Subject Re: draft charge, refeds working group on attribute release
From John Bradley <ve7jtb@xxxxxxxxxx>
Date Mon, 4 Jul 2011 16:52:38 -0400

Part of the problem with LoA in the SP-800-63 sense, is that it is solely about binding identifiers to individuals.

In the real world knowing an attribute like this person is a member of KCL, may be more important to the SP than knowing that whoever is in possession of the credential showed their passport to someone at some point.

Assuming that the credential is strongly enough bound to the individual,  a issuer may be able to assert an attribute with a higher level of confidence that what might be described in a traditional LoA.

At this point I wouldn't presume that formal NIST LoA 2 is a hard requirement.

Especialy around attributes, what is appropriate outside of the government outsourcing context in SP-800-63 will be reevaluated as part of NSTIC.  

One thing that is not addressed well currently in the commercial sense internationally are the duties of the SP.

I do think that is one area that needs work before IdP feel confident in releasing attributes to SP they don't have direct relationships with.

John Bradley

On 2011-07-04, at 4:08 PM, Nicole Harris wrote:

> Thanks Peter, I concur. 
> We currently have a trust framework at a level that SPs do place more trust in than the average facebook ID - this is why someone like an academic publisher is willing to accept an assertion from King's College that I am a member, but wouldn't accept my facebook ID if I chose to assert that I am a member of KCL.  We don't have a neat way of declaring that which is as easy as 'LOA1' or 'LOA2' to whatever definition is being used.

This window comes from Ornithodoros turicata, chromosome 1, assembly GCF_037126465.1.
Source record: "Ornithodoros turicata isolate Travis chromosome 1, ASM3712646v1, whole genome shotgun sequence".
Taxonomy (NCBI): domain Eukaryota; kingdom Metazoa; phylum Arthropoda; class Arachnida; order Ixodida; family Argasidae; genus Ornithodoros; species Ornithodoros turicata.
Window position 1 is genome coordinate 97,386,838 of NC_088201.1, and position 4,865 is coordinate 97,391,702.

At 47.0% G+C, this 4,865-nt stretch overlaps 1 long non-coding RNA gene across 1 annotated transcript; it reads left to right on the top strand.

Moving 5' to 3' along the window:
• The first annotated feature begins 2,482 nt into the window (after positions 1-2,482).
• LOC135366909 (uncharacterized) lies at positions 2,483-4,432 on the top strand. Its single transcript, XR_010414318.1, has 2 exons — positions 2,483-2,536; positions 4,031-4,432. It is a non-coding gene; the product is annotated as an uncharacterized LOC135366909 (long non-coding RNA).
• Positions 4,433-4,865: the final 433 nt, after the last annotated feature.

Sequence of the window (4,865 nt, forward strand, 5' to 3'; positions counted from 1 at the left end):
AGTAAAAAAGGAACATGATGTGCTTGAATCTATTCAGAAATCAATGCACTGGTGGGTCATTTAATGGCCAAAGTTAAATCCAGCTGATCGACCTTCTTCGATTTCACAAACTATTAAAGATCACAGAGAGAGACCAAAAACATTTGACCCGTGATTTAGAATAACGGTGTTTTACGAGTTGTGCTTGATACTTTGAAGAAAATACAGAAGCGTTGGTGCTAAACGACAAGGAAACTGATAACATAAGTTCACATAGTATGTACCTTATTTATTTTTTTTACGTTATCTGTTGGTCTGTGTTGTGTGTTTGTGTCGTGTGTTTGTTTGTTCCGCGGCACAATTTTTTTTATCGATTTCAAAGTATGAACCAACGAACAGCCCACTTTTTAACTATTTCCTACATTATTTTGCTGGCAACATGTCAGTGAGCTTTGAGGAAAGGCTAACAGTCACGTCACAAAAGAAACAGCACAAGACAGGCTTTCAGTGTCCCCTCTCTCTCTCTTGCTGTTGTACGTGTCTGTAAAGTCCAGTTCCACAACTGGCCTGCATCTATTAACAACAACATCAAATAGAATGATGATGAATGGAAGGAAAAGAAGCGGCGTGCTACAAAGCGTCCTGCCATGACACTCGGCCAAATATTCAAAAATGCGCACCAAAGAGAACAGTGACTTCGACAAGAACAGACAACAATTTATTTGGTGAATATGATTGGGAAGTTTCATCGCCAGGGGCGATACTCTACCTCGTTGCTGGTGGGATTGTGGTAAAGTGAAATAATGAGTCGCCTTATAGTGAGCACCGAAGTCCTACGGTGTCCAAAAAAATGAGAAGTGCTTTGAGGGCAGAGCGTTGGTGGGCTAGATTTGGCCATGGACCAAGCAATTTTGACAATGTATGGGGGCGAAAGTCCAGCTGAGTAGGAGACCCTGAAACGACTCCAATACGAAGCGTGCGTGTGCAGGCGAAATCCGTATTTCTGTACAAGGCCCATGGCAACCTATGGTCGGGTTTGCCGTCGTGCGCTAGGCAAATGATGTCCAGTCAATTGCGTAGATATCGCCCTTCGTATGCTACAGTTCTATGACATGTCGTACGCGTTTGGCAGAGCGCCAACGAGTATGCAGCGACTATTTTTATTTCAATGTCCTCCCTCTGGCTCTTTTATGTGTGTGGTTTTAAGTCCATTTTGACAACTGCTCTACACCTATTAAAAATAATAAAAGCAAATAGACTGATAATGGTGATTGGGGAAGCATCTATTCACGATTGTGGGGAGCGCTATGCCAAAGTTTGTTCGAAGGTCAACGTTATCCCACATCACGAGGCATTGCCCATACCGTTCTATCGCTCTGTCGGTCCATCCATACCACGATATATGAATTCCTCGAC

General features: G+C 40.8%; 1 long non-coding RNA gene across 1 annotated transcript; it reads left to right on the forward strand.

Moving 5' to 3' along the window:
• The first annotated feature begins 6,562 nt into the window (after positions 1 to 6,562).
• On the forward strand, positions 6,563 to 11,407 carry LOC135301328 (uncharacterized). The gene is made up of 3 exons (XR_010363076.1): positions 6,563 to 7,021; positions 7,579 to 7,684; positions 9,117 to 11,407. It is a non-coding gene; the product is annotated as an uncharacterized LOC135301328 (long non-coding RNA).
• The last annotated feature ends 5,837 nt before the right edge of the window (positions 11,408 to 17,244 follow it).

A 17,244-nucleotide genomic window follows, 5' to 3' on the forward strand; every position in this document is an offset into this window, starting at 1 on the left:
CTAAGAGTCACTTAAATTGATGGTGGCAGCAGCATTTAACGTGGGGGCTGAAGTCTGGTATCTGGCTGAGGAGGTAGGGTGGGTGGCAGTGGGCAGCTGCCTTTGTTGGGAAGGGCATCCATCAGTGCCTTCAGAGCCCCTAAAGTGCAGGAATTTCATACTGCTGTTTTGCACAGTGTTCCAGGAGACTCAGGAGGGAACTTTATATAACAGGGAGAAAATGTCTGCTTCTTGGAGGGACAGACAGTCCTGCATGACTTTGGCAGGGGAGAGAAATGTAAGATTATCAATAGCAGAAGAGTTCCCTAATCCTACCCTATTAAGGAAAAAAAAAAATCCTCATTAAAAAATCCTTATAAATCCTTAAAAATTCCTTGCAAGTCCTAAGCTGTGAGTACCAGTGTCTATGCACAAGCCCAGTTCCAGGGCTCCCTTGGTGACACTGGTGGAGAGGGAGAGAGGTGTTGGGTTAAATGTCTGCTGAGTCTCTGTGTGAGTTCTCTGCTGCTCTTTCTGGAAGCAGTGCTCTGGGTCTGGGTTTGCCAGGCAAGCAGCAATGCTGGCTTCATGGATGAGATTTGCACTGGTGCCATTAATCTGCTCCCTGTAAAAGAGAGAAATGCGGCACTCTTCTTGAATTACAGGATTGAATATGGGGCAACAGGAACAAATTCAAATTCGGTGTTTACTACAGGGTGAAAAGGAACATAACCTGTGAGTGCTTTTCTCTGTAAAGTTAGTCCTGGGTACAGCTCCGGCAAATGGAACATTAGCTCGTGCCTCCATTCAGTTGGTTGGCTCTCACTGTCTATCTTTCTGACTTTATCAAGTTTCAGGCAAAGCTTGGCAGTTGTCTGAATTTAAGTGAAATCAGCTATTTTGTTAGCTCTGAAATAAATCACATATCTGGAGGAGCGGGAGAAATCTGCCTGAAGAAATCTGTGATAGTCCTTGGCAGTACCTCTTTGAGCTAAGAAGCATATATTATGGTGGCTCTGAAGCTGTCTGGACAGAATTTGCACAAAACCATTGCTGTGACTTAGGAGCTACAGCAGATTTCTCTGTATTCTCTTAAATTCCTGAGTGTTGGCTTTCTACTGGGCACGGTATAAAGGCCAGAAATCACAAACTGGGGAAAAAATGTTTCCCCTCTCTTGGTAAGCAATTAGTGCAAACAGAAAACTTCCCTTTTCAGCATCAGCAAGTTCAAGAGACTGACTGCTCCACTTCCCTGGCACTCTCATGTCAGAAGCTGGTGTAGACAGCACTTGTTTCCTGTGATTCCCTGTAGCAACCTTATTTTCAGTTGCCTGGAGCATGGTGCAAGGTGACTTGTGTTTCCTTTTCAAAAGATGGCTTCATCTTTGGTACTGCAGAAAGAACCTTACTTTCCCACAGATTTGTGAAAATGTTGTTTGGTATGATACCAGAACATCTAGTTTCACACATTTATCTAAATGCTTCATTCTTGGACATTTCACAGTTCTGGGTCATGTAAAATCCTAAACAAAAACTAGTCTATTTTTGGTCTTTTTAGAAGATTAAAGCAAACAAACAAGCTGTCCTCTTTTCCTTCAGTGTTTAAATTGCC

> I'm really hopeful that we can start a conversation around the LEGO project that will get us closer to that.  It will also be interesting to link this through to PEER - what is the different assurance between 'I've registered my metadata in PEER' and 'I am a member of an academic federation and they are publishing my metadata', for example. 
> Getting back to Steven's charge, I still think there is a huge amount of work we can do in the here and now just to allow members to effectively release more attributes in a secure and trusted manner without introduced 'increased' LOA, whatever that means.  
> On 4 Jul 2011, at 20:09, Peter Schober wrote:
>> * David Chadwick <d.w.chadwick@xxxxxxxxxx> [2011-07-04 18:20]:
>>> I am arguing that universities ought to be able to do better than
>>> zero assurance, in order to add more value to their assertions, and
>>> I believe that the majority of the UK IdPs already do. Therefore the
>>> bar ought to be raised to this level for all IdPs. This level is
>>> level 2, and it is not as onerous as I think you think it is.
>> I agree with Nicole (most institutions are not at LoA2 currently --
>> read on for why -- that's a simple fact, so we cannot *require* LoA2
>> for general federation membership. Only optional assurance profiles --
>> to use the SWAMID 2.0 federation policy terminology -- should mandata
>> specific levels).
>> I also agree with David in thinking that probably all institutions in
>> probably all federations do in fact have processes in place which put
>> them *way* above self-asserted identity social IDPs currently deal in.
>> *But* -- they're not proven/audited against an agreed upon set of
>> criteria, such as the Kantara framework.
>> I really do believe we're (current IdPs of current federations) all
>> offering a much higher LoA than what's available from social id
>> providers -- which exactly why we are in fact providing value already,
>> as Nicole points out. We're just not able to prove it to others
>> outside our cultural background (vertical sector, if your prefer).
>> Because:
>> a. It's expensive. The status quo seems to be good enough for many
>>  things, so there's little incentive to invest for other cases.
>> b. There's not enough experience, documentation, recommendations,
>>  agreement on how to do this. NIST SP 800-63 for the whole world?
>>  Many don't agree with that (e.g. our national government, who
>>  rolled their own, inspired by 800-63, but incompatible).
>> -peter